After the smoke clears...
TANGSHAN: Liuguantun, an ordinary village in North China's Hebei Province, suddenly fell into the limelight and occupied the headlines of major Chinese media overnight.
What made the tranquil village become famous is a colliery explosion, a fatal accident that killed at least 87 miners and caused 21 others to go missing on Wednesday, November 30.
In the yard of the coal mine were dozens of police cars, funeral vehicles and ambulances parked side by side; scores of rescuers in yellow uniforms entered and exited from a pit that had swallowed dozens of lives.
The explosion is believed to be the most serious accident in the mining history of Tangshan, a city rebuilt on the debris of a heavy earthquake 29 years ago.
Moreover, it was the third major blast within two weeks in the nation. A November 27 explosion in the Dongfeng coal mine in Heilongjiang Province killed 171; and on December, 42 miners died when a mine flooded in Henan Province, reports said.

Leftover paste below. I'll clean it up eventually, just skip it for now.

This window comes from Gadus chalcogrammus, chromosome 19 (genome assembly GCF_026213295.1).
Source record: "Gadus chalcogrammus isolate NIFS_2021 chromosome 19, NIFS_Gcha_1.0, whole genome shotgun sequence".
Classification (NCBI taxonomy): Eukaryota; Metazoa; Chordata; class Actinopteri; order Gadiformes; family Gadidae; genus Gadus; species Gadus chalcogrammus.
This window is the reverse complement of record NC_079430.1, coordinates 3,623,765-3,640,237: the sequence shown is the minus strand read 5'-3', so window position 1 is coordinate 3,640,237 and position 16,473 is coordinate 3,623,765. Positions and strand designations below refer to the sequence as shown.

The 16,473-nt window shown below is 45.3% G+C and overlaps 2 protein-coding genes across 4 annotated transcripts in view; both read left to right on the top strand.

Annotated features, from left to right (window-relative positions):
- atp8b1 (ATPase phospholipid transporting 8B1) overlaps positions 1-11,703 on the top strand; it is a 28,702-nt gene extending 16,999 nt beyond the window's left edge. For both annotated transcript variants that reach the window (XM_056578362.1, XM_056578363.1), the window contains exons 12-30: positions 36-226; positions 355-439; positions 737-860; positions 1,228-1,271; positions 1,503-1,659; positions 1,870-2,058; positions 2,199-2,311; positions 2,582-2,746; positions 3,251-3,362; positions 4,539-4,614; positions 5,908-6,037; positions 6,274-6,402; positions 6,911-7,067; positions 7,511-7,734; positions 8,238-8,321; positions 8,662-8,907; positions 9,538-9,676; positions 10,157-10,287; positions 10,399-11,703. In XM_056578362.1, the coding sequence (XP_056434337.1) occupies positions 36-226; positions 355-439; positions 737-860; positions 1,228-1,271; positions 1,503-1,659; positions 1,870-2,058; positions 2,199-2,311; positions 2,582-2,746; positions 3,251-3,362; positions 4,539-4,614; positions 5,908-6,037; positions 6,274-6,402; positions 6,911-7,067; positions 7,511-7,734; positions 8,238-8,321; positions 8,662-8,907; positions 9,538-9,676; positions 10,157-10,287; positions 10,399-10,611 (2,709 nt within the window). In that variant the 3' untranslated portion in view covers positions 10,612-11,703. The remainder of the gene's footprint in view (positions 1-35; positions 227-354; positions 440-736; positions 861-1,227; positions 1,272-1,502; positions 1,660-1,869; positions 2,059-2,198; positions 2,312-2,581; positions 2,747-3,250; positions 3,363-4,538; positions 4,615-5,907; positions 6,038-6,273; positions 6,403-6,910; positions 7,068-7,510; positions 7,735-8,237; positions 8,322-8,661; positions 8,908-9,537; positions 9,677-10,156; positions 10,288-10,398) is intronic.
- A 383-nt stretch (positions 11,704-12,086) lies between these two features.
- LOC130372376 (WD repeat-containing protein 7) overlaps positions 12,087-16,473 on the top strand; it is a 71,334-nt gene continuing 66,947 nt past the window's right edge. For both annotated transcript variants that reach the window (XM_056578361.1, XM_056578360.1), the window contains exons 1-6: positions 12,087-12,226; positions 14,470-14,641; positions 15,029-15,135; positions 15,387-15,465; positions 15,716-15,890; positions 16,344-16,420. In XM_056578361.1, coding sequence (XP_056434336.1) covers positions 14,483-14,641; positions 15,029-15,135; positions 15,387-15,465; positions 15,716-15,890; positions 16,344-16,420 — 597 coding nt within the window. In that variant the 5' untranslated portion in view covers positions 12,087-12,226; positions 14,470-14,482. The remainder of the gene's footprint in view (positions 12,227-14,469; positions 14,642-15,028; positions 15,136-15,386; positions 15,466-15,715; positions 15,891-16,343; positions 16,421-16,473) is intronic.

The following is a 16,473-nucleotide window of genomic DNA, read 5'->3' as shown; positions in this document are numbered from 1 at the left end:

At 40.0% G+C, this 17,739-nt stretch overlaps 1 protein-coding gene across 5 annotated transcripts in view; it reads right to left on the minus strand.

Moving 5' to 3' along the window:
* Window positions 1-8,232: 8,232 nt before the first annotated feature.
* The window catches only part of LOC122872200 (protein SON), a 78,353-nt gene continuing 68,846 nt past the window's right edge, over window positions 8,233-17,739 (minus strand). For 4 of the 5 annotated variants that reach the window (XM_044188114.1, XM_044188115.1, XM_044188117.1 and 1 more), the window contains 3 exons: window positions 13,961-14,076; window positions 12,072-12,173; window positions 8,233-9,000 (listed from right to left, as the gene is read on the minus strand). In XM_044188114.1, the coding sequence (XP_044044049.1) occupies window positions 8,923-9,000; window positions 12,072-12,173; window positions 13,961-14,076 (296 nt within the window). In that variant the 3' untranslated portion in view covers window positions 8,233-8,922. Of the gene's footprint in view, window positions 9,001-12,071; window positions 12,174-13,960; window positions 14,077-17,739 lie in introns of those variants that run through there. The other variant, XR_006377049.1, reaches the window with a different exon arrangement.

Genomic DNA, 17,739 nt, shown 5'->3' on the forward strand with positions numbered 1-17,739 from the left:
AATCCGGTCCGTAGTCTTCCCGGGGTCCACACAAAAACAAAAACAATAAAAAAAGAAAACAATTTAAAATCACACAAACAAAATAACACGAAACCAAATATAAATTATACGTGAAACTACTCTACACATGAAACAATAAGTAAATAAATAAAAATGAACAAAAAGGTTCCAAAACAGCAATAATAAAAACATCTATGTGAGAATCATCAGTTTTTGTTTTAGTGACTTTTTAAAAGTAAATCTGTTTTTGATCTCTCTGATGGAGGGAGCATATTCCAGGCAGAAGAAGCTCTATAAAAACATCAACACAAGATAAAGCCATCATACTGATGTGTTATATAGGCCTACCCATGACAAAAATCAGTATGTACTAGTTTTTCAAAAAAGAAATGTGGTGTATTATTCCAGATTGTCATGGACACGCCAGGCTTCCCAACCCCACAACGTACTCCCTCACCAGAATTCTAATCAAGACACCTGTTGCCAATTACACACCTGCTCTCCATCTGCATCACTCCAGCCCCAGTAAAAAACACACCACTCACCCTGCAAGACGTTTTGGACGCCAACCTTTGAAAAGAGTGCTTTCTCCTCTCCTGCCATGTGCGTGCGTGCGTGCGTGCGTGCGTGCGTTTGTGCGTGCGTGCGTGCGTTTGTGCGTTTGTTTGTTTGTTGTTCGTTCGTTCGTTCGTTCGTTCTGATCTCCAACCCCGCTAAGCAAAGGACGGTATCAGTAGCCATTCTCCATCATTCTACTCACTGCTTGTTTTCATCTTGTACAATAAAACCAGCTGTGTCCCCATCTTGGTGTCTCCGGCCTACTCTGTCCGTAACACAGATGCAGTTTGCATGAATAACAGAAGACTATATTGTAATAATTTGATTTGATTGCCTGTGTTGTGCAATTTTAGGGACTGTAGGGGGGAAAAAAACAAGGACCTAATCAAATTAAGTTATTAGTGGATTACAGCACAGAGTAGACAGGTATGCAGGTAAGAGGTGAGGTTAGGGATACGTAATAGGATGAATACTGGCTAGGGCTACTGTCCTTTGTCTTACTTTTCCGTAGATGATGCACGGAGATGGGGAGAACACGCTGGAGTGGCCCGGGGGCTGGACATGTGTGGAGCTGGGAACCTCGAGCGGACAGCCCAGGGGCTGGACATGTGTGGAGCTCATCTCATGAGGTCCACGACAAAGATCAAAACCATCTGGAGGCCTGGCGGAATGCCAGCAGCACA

Two days after the blast, people were beginning to believe that the surviving hope for the trapped ones was fading, despite the intensified rescue efforts.
Choking gas had forced rescue teams to retreat from the mine several times to wait for repairs to its ventilation system, said officials in charge of the rescue.
As the smoke clears, Tangshan is grappling with the blast's aftermath.
Dealing with the aftermath
More than 400 local officials in Kaiping District where the coal mine is located were mobilized and divided into 80 panels to comfort the families of the dead.